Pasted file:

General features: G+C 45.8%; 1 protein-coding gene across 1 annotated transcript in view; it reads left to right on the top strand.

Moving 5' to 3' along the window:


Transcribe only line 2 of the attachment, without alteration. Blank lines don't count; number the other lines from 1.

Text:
Moving 5' to 3' along the window: